• A space that provides distance between the sidewalk and road.
  • A space that is used for bus shelters and utilities.

Can you guess what it is?

Thanks to Wikipedia, and depending on where you live, the answer is . . .

  • Berm
  • Besidewalk
  • Boulevard strip
  • Curb lawn
  • Curb strip
  • Devil strip
  • Extension lawn
  • Grass bay
  • Grassplot
  • Hellstrip (love this one!)
  • Island strip
  • Median
  • Mow strip
  • Nature strip
  • Neutral ground
  • Park strip
  • Parkrow
  • Parkway
  • Planting strip
  • Sidewalk law
  • Sidewalk plot
  • Sidewalk strip
  • Swale
  • Tree belt

It’s crazy how many names there are for this, but here in Chicago we call it THE PARKWAY. 

The parkway (no matter the name) can be a significant conundrum when it is part of your property – at least in Chicago. I mean, it’s not your property but you’re required to maintain it. So, what’s allowed? Should it have its own design or look like your neighbors? Is it worth it to add a fence? How much should you invest in it? Can there be irrigation and electricity? What happens if the city needs to access utilities that are buried there? You want to plant a new tree or take one down? Well . . . step on the breaks because the city has rules around this. How do you design a parkway that mitigates dog walker ignorance when they will inevitably let their dog pee on your investment?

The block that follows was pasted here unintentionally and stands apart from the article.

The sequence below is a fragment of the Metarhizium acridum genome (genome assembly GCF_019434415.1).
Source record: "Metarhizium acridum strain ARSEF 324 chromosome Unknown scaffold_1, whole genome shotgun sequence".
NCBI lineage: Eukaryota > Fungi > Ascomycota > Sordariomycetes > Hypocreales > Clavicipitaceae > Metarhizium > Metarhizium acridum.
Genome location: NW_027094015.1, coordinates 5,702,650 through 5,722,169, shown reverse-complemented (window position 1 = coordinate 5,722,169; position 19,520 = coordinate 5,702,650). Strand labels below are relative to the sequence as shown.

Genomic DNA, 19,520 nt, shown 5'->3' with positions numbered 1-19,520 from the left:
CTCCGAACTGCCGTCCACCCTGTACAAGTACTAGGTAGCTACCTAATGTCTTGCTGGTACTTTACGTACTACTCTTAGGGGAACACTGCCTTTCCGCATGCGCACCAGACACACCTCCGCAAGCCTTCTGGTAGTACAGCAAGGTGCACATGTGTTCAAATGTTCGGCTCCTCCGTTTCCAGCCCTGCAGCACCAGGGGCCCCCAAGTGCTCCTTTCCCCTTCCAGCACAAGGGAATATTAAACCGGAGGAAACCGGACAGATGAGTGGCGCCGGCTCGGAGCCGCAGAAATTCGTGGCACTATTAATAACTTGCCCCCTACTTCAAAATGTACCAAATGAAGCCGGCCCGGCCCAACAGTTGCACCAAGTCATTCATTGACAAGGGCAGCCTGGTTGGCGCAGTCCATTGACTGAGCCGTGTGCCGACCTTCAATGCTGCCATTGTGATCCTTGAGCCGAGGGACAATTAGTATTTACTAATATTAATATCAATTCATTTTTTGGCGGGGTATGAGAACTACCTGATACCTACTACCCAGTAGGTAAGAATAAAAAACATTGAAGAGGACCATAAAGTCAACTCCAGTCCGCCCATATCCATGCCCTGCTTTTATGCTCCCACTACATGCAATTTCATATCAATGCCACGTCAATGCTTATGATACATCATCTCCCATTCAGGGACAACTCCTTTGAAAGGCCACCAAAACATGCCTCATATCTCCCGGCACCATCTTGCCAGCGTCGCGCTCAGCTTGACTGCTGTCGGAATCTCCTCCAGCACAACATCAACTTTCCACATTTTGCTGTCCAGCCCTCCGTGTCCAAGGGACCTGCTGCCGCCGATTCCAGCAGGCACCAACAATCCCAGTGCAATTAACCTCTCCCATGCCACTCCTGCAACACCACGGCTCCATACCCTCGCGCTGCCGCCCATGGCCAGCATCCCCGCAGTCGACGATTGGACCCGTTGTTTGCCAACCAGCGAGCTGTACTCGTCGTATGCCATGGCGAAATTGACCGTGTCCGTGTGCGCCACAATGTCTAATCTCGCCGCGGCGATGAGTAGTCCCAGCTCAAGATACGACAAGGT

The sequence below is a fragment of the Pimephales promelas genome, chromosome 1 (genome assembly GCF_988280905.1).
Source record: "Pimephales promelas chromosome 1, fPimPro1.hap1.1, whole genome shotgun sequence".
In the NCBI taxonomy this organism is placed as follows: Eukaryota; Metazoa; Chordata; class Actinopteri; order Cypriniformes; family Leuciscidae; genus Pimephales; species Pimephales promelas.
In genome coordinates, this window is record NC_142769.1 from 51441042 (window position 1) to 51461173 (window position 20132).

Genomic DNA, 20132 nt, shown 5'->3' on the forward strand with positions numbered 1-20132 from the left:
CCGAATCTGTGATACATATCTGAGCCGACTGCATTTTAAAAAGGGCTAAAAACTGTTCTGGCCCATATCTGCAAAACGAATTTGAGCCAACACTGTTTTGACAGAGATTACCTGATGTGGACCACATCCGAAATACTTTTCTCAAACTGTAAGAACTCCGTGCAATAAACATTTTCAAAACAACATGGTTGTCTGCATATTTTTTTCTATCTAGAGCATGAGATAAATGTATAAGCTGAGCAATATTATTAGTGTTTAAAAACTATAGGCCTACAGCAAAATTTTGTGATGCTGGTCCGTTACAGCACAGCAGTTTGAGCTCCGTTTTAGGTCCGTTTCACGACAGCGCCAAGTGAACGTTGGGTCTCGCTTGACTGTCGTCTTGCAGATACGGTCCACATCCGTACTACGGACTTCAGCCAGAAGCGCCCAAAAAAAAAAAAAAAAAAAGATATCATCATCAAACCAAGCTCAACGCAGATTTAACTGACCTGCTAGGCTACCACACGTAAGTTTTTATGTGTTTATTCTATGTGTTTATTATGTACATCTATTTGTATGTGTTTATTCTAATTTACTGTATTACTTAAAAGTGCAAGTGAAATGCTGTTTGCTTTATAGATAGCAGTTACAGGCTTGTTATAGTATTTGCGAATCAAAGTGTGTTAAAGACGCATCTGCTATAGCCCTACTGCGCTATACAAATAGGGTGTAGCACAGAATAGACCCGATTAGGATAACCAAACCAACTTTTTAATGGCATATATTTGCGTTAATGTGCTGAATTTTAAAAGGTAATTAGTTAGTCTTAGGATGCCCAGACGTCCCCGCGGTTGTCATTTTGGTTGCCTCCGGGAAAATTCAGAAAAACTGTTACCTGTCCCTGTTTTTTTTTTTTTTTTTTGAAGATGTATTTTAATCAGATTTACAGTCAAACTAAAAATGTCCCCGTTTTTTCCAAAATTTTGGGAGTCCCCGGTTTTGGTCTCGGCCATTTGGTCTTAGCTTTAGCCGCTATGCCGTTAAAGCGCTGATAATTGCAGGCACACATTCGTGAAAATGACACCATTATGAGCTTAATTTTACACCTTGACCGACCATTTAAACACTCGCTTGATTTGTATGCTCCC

More questions than you realized, right?

Over the next few weeks, I will provide clarity by taking you one step at a time through the world of parkways.

Cheers to 2022!
Sara J-S

P.S. So excited to share with you that Topiarius now has a “Resources” section on our website. You now have complete access to our blog, our seasonal guides, and our case studies. Check it out!